Discussion Guide for The Cruisers by Walter Dean Myers
- Grades: 6–8
About this book
About the Book
Zander Scott and his friends LaShonda, Bobbi, and Kambui are in trouble. Even though they’re students with a talent for writing and creative expression at Da Vinci Academy for the Gifted and Talented, one of the best schools in Harlem, their grades are slipping, and Mr. Culpepper, the assistant principal, is ready to be rid of them. When the school starts a unit on the Civil War, and Mr. Culpepper splits students into Union and Confederate sympathizers, Zander and his crew are given a charge—to negotiate a peace between both sides before the war actually breaks out.
That’s when Zander and his friends come up with the idea to launch an alternative school newspaper called The Cruiser. The result is nothing they could have expected and everything they could have hoped for. Acclaimed author Walter Dean Myers delivers the first in a four-book series that will have boys and girls cheering for a group of outsiders who might just be the coolest kids in town.
- Ask readers to share what they know about the Civil War, particularly its causes and outcomes.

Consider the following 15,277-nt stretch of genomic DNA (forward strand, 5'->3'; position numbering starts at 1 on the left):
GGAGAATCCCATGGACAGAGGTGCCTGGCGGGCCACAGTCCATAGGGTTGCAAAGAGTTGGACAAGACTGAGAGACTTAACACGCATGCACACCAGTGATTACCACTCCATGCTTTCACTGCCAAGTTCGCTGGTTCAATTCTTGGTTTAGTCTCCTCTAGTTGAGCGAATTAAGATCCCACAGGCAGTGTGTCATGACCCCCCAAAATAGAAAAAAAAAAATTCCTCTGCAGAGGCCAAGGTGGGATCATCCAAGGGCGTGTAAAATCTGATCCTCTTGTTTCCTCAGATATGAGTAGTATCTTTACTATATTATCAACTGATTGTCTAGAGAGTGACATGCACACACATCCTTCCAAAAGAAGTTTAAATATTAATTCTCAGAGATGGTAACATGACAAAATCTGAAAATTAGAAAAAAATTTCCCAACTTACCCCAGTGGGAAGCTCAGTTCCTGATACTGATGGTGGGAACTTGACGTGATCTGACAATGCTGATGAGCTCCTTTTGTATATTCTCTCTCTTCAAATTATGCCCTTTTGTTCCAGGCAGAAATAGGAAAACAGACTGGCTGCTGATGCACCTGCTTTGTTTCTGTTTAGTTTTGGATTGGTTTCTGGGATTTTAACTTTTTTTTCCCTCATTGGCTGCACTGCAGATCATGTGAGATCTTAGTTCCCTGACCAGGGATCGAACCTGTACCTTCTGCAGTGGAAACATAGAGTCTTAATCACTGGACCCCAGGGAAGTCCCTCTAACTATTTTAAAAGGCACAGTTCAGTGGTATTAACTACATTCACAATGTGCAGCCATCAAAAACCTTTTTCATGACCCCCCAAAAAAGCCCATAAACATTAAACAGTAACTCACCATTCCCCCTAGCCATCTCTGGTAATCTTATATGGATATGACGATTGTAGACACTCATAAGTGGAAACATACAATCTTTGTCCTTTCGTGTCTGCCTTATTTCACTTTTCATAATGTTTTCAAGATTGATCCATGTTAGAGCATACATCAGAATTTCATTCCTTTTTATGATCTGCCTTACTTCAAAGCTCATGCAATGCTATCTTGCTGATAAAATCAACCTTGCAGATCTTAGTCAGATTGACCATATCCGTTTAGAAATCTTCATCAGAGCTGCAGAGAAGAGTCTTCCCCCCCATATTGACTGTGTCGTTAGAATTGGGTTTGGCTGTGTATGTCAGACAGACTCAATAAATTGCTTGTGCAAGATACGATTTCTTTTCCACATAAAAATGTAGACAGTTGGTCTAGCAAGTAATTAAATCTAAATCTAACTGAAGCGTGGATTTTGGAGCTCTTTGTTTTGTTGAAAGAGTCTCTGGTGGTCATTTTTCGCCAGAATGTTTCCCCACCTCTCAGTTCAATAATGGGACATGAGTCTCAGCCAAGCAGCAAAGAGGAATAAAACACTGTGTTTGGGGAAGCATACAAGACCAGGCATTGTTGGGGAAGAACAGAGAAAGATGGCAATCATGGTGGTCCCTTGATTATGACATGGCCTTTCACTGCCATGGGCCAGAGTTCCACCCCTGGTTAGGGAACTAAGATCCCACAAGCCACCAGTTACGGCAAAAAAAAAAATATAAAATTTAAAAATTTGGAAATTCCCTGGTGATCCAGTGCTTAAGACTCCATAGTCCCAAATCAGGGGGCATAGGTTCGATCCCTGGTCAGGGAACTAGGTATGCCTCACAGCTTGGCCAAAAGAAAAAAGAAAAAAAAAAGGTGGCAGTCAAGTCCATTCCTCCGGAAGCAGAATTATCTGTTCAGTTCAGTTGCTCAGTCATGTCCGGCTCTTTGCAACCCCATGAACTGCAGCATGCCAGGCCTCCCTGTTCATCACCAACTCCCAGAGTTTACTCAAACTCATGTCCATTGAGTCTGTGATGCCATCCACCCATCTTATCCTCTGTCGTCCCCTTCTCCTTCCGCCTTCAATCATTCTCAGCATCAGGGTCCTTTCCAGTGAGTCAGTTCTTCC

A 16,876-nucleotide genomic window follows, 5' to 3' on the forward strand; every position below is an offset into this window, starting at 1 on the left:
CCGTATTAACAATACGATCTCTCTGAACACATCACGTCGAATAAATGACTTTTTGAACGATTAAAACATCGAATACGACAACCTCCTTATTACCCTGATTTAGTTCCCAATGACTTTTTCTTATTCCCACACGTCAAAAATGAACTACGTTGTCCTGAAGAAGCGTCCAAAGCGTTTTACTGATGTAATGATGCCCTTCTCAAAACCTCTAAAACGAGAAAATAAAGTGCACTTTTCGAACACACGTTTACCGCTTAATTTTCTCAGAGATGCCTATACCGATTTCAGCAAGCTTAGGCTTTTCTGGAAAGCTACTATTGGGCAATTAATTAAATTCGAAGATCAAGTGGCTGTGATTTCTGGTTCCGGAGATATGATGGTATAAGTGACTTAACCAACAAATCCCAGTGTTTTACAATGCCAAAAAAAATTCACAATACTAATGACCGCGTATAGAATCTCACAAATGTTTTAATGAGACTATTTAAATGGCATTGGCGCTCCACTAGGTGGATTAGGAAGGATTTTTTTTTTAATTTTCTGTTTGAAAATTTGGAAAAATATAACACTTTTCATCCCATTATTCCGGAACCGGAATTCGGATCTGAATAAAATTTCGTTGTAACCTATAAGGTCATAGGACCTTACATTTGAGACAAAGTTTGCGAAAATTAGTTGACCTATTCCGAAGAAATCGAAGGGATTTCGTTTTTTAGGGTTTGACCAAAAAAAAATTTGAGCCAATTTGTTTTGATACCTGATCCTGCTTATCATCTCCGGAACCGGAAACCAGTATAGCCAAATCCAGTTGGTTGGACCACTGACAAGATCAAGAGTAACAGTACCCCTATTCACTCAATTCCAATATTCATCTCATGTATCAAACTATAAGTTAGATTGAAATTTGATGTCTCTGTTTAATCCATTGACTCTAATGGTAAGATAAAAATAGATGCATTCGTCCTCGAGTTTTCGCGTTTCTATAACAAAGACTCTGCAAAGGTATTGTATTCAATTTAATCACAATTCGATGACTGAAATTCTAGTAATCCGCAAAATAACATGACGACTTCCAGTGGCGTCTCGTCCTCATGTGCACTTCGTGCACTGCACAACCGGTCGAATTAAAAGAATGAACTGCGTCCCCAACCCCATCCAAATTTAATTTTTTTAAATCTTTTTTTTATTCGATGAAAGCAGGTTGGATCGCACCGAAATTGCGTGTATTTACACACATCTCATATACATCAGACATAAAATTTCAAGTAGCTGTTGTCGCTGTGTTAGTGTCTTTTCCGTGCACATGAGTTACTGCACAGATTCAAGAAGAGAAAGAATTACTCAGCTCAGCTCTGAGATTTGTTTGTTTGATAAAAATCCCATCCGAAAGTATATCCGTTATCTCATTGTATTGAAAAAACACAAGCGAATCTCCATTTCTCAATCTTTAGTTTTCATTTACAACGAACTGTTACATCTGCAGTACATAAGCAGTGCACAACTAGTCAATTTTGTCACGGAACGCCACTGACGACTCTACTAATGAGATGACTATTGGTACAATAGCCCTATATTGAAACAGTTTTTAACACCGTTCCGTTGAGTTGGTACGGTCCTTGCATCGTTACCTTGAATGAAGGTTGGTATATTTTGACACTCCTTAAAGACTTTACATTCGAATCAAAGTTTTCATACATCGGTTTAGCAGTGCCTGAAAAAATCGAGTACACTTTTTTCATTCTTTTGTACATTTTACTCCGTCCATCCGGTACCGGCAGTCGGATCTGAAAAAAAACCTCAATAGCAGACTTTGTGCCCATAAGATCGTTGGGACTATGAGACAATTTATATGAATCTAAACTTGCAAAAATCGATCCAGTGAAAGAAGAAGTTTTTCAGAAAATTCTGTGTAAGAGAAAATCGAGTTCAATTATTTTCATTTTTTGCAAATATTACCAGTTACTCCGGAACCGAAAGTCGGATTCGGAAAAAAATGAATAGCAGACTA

- Ask readers to share their understanding of the phrase “freedom of speech.” Review the First Amendment of the Constitution with them and discuss how it guarantees the right of “freedom of speech.”
- Watch the film Gone with the Wind. If time does not permit viewing the whole film, watch highlights. After watching, discuss how the film portrays the Civil War and slavery. To which side is the story sympathetic? What does the film suggest are the causes of the war? How does it depict black people and slavery?
- Ask readers to look at the Declaration of Causes of Seceding States from Georgia, Mississippi, South Carolina, and Texas. Compare and contrast the reason for secession cited by each state. How many times is slavery mentioned in the declarations?
- How does LaShonda’s article in The Cruiser poke fun at Mr. Culpepper’s motto: “Education is a journey on the high seas of life”?
- What do you think LaShonda means when she says The Cruiser “speaks for the real people of this school”?
- Whom does LaShonda consider the “real people” at Da Vinci Academy?